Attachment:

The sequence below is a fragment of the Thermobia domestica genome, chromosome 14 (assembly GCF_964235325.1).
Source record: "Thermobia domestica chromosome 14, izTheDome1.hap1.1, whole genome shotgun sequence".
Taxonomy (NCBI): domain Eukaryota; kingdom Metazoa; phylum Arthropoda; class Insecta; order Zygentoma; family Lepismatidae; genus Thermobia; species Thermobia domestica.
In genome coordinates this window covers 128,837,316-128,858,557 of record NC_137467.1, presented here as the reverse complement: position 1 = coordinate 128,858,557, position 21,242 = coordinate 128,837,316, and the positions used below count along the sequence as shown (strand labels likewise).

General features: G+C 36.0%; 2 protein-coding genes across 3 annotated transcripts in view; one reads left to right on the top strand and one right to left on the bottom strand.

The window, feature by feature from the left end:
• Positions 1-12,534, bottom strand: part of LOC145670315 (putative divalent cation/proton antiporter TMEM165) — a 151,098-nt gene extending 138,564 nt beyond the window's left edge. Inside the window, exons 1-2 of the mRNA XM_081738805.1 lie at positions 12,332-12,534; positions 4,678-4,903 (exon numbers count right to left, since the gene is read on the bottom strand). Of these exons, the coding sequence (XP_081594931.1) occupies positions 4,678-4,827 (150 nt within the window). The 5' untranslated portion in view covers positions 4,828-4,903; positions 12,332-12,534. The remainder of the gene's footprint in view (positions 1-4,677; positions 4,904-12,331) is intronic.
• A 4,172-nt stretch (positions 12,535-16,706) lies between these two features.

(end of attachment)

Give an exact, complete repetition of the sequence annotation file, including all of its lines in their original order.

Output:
The sequence below is a fragment of the Thermobia domestica genome, chromosome 14 (assembly GCF_964235325.1).
Source record: "Thermobia domestica chromosome 14, izTheDome1.hap1.1, whole genome shotgun sequence".
Taxonomy (NCBI): domain Eukaryota; kingdom Metazoa; phylum Arthropoda; class Insecta; order Zygentoma; family Lepismatidae; genus Thermobia; species Thermobia domestica.
In genome coordinates this window covers 128,837,316-128,858,557 of record NC_137467.1, presented here as the reverse complement: position 1 = coordinate 128,858,557, position 21,242 = coordinate 128,837,316, and the positions used below count along the sequence as shown (strand labels likewise).

General features: G+C 36.0%; 2 protein-coding genes across 3 annotated transcripts in view; one reads left to right on the top strand and one right to left on the bottom strand.

The window, feature by feature from the left end:
• Positions 1-12,534, bottom strand: part of LOC145670315 (putative divalent cation/proton antiporter TMEM165) — a 151,098-nt gene extending 138,564 nt beyond the window's left edge. Inside the window, exons 1-2 of the mRNA XM_081738805.1 lie at positions 12,332-12,534; positions 4,678-4,903 (exon numbers count right to left, since the gene is read on the bottom strand). Of these exons, the coding sequence (XP_081594931.1) occupies positions 4,678-4,827 (150 nt within the window). The 5' untranslated portion in view covers positions 4,828-4,903; positions 12,332-12,534. The remainder of the gene's footprint in view (positions 1-4,677; positions 4,904-12,331) is intronic.
• A 4,172-nt stretch (positions 12,535-16,706) lies between these two features.